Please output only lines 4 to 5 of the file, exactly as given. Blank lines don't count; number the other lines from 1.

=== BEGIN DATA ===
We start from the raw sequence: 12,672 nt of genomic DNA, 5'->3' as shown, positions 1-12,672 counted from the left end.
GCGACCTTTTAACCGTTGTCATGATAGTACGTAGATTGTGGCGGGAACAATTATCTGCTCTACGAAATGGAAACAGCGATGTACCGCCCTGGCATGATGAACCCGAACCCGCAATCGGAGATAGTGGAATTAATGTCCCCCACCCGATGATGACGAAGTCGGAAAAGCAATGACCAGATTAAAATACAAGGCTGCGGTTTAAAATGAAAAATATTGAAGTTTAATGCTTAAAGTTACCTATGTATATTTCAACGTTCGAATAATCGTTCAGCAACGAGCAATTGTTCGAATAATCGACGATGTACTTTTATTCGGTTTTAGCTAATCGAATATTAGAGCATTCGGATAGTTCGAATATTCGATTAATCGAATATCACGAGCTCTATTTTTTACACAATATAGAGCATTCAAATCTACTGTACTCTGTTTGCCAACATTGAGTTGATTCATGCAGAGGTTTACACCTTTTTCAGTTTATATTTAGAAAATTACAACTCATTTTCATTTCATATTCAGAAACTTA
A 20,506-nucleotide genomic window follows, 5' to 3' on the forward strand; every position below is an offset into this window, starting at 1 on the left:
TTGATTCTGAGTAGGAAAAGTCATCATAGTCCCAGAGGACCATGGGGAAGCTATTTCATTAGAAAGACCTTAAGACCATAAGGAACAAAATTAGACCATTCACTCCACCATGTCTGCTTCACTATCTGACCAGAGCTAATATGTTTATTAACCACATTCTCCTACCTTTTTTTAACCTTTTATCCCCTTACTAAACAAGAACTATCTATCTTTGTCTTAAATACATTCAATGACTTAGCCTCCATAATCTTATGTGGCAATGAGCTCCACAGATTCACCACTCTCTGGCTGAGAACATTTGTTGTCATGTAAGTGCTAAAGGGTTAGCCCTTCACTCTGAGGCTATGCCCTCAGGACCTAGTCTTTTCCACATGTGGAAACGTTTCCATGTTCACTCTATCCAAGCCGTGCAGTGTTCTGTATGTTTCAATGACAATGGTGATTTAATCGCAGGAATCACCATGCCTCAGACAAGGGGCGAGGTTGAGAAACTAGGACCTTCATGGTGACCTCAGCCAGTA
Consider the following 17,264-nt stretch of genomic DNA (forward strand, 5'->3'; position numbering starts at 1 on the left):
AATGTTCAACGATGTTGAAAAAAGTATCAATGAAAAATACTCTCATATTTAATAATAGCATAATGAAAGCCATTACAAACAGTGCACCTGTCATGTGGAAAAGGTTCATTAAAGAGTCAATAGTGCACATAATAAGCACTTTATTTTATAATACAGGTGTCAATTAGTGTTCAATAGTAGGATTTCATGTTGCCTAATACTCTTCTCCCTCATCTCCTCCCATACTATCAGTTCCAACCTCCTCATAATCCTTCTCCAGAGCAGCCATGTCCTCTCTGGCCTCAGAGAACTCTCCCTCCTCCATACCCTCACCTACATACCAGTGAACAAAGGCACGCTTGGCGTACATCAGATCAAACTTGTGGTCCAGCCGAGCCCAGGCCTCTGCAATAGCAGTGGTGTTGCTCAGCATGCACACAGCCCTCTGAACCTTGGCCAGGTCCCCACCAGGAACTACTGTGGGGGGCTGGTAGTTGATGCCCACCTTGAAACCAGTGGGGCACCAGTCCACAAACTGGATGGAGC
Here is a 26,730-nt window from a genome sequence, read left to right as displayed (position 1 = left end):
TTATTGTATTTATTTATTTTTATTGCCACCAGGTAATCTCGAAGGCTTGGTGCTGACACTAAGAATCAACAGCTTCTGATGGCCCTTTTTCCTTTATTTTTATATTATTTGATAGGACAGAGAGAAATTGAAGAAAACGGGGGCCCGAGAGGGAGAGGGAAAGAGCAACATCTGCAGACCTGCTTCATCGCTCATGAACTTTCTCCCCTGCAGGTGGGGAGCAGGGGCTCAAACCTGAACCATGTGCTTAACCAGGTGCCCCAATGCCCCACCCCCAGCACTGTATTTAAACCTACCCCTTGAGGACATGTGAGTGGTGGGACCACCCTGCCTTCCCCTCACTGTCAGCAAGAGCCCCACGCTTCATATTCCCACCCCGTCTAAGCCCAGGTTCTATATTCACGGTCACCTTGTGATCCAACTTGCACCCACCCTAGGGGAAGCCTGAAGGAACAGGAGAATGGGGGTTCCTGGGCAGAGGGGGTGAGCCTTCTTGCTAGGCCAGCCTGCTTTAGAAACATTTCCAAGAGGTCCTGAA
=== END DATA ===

TTGATTCTGAGTAGGAAAAGTCATCATAGTCCCAGAGGACCATGGGGAAGCTATTTCATTAGAAAGACCTTAAGACCATAAGGAACAAAATTAGACCATTCACTCCACCATGTCTGCTTCACTATCTGACCAGAGCTAATATGTTTATTAACCACATTCTCCTACCTTTTTTTAACCTTTTATCCCCTTACTAAACAAGAACTATCTATCTTTGTCTTAAATACATTCAATGACTTAGCCTCCATAATCTTATGTGGCAATGAGCTCCACAGATTCACCACTCTCTGGCTGAGAACATTTGTTGTCATGTAAGTGCTAAAGGGTTAGCCCTTCACTCTGAGGCTATGCCCTCAGGACCTAGTCTTTTCCACATGTGGAAACGTTTCCATGTTCACTCTATCCAAGCCGTGCAGTGTTCTGTATGTTTCAATGACAATGGTGATTTAATCGCAGGAATCACCATGCCTCAGACAAGGGGCGAGGTTGAGAAACTAGGACCTTCATGGTGACCTCAGCCAGTA
Consider the following 17,264-nt stretch of genomic DNA (forward strand, 5'->3'; position numbering starts at 1 on the left):